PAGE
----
THE HEART OF THE WORLD: A Journey to the Last Secret Place. By Ian Baker. Penguin. 511 pp. $27.95
When I was in Tibet in 1993, there were rumors of an expedition to the Tsangpo Gorge in the southeastern part of the country—the deepest gorge on earth, and a place that had been closed to Westerners since the 19th century. It seemed unlikely that the expedition would succeed, given the restrictions on travel and the rumored dangers of the area. How thrilling, then, to read, in Ian Baker’s The Heart of the World, a vividly rendered account of that expedition and the several that followed.
Baker, a longtime resident of Kathmandu and a student of Tibetan Buddhism, first became interested in the Tsangpo Gorge through inquiries into beyul, sacred hidden lands whose full meaning can be grasped only through spiritual preparedness. The Tsangpo Gorge lies in the heart of an area known as beyul Pemako, or “Hidden-Land Arrayed like a Lotus.” Unlike most of arid Tibet, Pemako’s terrain ranges from snow-covered peaks to steamy, orchid-filled forests. Tibetans, Baker writes, consider it “the most dangerous as well as the greatest of all the hidden lands.”
Early in his quest, Baker is told by a Tibetan lama, “In Pemako, don’t try to avoid suffering, but accept whatever comes.” And suffering does seem to be the norm. In the course of his eight journeys to Pemako, Baker encounters local women rumored to have a penchant for poisoning travelers, Chinese authorities ordering several-day detours for no clear reason, and porters demanding higher and higher wages. But none of these hardships compares to the weather—“a veritable hell of nearly incessant rain”—which itself pales in comparison with the leeches: “They burrowed through our gaiters and the strips of green canvas that the porters had wrapped around their calves and ankles in an attempt to seal them out. It wasn’t until the end of the day, when we took off our sodden and blood-filled boots, that we could see their handiwork.”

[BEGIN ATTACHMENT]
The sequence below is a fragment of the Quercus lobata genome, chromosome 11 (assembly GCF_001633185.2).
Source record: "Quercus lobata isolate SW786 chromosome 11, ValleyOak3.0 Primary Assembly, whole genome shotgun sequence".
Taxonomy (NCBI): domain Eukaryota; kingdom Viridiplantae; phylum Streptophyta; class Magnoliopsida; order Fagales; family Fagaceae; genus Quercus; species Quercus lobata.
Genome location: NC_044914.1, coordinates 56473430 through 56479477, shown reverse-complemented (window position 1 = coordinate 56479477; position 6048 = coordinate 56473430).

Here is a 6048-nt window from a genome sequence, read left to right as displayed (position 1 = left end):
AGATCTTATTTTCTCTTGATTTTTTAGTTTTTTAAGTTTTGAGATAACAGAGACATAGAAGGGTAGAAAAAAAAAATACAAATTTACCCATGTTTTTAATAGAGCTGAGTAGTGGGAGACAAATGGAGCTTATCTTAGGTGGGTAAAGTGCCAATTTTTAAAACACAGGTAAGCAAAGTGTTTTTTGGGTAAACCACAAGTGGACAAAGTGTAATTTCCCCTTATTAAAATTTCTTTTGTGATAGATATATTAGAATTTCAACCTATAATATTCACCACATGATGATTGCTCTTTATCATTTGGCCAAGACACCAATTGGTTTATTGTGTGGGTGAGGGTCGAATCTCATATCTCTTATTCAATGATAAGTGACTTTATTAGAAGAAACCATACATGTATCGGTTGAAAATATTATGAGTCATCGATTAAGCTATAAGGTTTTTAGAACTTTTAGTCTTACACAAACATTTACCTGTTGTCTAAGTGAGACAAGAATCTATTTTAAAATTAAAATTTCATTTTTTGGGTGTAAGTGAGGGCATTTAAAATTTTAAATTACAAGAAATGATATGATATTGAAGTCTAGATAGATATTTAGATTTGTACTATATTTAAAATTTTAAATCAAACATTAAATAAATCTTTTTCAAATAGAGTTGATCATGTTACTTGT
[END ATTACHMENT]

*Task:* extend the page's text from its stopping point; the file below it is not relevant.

Baker’s book, though, is neither a catalog of suffering nor a simple travelogue. More than anything, it is an introduction to the precepts of Tibetan Buddhism, especially Vajrayana, or Tantric Buddhism—the path through which enlightenment can be attained in a single lifetime. And while Baker focuses more on his own spiritual journey than on the characters he encounters, some of them prove memorable. A Tibetan lama, good natured to the point of absurdity, accompanies Baker’s group for part of the journey and seems to bring with him the only breaks from the rain. Baker’s close friend Hamid is a kind of spiritual Lothario who manages to encounter attractive and willing partners in even the most dire and unlikely circumstances.
But ultimately it is the landscape that emerges as the strongest character. Baker’s treks to the Tsangpo Gorge are for him both physical quests and spiritual quests, and his descriptions of the landscape are charged with meaning on both the physical and spiritual levels. In the artfully rendered, detailed descriptions of a leech-infested, rain-drenched, breathtakingly beautiful world, the book comes most to life.